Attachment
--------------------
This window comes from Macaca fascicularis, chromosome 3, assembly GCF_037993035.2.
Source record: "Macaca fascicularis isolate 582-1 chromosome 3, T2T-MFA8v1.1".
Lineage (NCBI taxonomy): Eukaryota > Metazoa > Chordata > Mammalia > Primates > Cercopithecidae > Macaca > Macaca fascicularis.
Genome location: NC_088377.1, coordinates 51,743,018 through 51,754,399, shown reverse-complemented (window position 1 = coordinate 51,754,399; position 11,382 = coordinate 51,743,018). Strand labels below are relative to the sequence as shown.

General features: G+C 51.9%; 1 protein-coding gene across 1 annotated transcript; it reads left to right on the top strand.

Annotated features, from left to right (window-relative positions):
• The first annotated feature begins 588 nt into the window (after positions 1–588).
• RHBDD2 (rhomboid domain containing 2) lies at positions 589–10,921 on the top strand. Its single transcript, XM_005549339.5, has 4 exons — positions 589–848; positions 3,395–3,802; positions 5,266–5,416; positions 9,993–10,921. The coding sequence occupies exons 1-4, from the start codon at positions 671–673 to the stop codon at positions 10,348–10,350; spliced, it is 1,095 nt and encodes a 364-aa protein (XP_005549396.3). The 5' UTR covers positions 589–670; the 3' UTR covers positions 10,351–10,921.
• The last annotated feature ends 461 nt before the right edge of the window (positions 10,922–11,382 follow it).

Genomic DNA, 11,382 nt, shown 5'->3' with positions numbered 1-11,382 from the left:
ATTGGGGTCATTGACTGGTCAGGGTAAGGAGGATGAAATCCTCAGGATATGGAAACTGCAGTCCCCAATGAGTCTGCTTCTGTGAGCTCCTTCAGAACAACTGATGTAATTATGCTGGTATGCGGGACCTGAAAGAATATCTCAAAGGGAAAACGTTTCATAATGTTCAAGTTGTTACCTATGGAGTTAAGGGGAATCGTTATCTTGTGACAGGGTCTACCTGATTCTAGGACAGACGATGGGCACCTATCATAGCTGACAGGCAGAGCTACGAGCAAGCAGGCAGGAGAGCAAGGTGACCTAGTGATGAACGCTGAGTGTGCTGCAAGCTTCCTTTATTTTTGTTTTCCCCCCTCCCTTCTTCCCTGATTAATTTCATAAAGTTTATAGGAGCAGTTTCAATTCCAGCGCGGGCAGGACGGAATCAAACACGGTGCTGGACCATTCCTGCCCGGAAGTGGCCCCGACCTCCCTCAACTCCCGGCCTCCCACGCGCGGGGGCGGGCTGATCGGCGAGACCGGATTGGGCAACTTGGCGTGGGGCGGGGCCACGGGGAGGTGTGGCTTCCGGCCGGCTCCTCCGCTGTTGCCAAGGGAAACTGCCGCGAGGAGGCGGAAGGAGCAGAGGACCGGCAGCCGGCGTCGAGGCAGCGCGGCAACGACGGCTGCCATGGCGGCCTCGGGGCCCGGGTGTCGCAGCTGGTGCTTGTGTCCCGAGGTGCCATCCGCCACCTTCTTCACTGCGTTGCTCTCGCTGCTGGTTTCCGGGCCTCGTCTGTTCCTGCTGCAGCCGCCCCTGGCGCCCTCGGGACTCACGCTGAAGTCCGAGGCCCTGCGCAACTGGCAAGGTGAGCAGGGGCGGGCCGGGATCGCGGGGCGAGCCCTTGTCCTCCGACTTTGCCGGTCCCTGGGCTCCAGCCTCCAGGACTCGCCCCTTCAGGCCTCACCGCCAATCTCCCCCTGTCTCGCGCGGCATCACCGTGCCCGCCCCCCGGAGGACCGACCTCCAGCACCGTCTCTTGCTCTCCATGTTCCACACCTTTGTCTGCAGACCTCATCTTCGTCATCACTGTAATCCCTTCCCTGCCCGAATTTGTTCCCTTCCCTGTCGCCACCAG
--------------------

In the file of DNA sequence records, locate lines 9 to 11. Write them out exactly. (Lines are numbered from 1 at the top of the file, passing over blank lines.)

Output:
• The last annotated feature ends 461 nt before the right edge of the window (positions 10,922–11,382 follow it).

Genomic DNA, 11,382 nt, shown 5'->3' with positions numbered 1-11,382 from the left:
ATTGGGGTCATTGACTGGTCAGGGTAAGGAGGATGAAATCCTCAGGATATGGAAACTGCAGTCCCCAATGAGTCTGCTTCTGTGAGCTCCTTCAGAACAACTGATGTAATTATGCTGGTATGCGGGACCTGAAAGAATATCTCAAAGGGAAAACGTTTCATAATGTTCAAGTTGTTACCTATGGAGTTAAGGGGAATCGTTATCTTGTGACAGGGTCTACCTGATTCTAGGACAGACGATGGGCACCTATCATAGCTGACAGGCAGAGCTACGAGCAAGCAGGCAGGAGAGCAAGGTGACCTAGTGATGAACGCTGAGTGTGCTGCAAGCTTCCTTTATTTTTGTTTTCCCCCCTCCCTTCTTCCCTGATTAATTTCATAAAGTTTATAGGAGCAGTTTCAATTCCAGCGCGGGCAGGACGGAATCAAACACGGTGCTGGACCATTCCTGCCCGGAAGTGGCCCCGACCTCCCTCAACTCCCGGCCTCCCACGCGCGGGGGCGGGCTGATCGGCGAGACCGGATTGGGCAACTTGGCGTGGGGCGGGGCCACGGGGAGGTGTGGCTTCCGGCCGGCTCCTCCGCTGTTGCCAAGGGAAACTGCCGCGAGGAGGCGGAAGGAGCAGAGGACCGGCAGCCGGCGTCGAGGCAGCGCGGCAACGACGGCTGCCATGGCGGCCTCGGGGCCCGGGTGTCGCAGCTGGTGCTTGTGTCCCGAGGTGCCATCCGCCACCTTCTTCACTGCGTTGCTCTCGCTGCTGGTTTCCGGGCCTCGTCTGTTCCTGCTGCAGCCGCCCCTGGCGCCCTCGGGACTCACGCTGAAGTCCGAGGCCCTGCGCAACTGGCAAGGTGAGCAGGGGCGGGCCGGGATCGCGGGGCGAGCCCTTGTCCTCCGACTTTGCCGGTCCCTGGGCTCCAGCCTCCAGGACTCGCCCCTTCAGGCCTCACCGCCAATCTCCCCCTGTCTCGCGCGGCATCACCGTGCCCGCCCCCCGGAGGACCGACCTCCAGCACCGTCTCTTGCTCTCCATGTTCCACACCTTTGTCTGCAGACCTCATCTTCGTCATCACTGTAATCCCTTCCCTGCCCGAATTTGTTCCCTTCCCTGTCGCCACCAG